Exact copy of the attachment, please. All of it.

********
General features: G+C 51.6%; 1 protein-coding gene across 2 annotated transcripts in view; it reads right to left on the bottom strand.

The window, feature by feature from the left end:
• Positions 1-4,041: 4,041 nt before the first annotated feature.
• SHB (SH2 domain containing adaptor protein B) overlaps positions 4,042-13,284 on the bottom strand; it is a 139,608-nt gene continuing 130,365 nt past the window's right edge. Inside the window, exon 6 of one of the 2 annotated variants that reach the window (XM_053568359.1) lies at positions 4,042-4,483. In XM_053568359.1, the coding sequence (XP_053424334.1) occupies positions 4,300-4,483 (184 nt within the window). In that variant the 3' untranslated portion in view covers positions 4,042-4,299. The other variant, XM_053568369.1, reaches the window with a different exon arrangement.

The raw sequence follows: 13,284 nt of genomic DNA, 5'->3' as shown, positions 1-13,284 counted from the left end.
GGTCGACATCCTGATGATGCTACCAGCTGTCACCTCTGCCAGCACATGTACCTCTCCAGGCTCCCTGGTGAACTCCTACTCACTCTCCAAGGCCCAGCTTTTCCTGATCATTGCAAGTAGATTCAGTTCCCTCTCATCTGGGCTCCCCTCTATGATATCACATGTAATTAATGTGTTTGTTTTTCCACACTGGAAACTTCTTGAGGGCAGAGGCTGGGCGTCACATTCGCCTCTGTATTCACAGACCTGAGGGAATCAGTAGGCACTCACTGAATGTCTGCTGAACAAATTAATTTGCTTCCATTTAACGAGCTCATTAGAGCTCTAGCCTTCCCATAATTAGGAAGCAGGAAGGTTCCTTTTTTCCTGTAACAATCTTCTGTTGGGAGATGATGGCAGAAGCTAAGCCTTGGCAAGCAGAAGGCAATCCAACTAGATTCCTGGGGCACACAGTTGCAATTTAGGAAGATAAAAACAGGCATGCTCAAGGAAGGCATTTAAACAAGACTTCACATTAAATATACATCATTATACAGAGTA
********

General features: G+C 51.6%; 1 protein-coding gene across 2 annotated transcripts in view; it reads right to left on the bottom strand.

The window, feature by feature from the left end:
• Positions 1-4,041: 4,041 nt before the first annotated feature.
• SHB (SH2 domain containing adaptor protein B) overlaps positions 4,042-13,284 on the bottom strand; it is a 139,608-nt gene continuing 130,365 nt past the window's right edge. Inside the window, exon 6 of one of the 2 annotated variants that reach the window (XM_053568359.1) lies at positions 4,042-4,483. In XM_053568359.1, the coding sequence (XP_053424334.1) occupies positions 4,300-4,483 (184 nt within the window). In that variant the 3' untranslated portion in view covers positions 4,042-4,299. The other variant, XM_053568369.1, reaches the window with a different exon arrangement.

The raw sequence follows: 13,284 nt of genomic DNA, 5'->3' as shown, positions 1-13,284 counted from the left end.
GGTCGACATCCTGATGATGCTACCAGCTGTCACCTCTGCCAGCACATGTACCTCTCCAGGCTCCCTGGTGAACTCCTACTCACTCTCCAAGGCCCAGCTTTTCCTGATCATTGCAAGTAGATTCAGTTCCCTCTCATCTGGGCTCCCCTCTATGATATCACATGTAATTAATGTGTTTGTTTTTCCACACTGGAAACTTCTTGAGGGCAGAGGCTGGGCGTCACATTCGCCTCTGTATTCACAGACCTGAGGGAATCAGTAGGCACTCACTGAATGTCTGCTGAACAAATTAATTTGCTTCCATTTAACGAGCTCATTAGAGCTCTAGCCTTCCCATAATTAGGAAGCAGGAAGGTTCCTTTTTTCCTGTAACAATCTTCTGTTGGGAGATGATGGCAGAAGCTAAGCCTTGGCAAGCAGAAGGCAATCCAACTAGATTCCTGGGGCACACAGTTGCAATTTAGGAAGATAAAAACAGGCATGCTCAAGGAAGGCATTTAAACAAGACTTCACATTAAATATACATCATTATACAGAGTA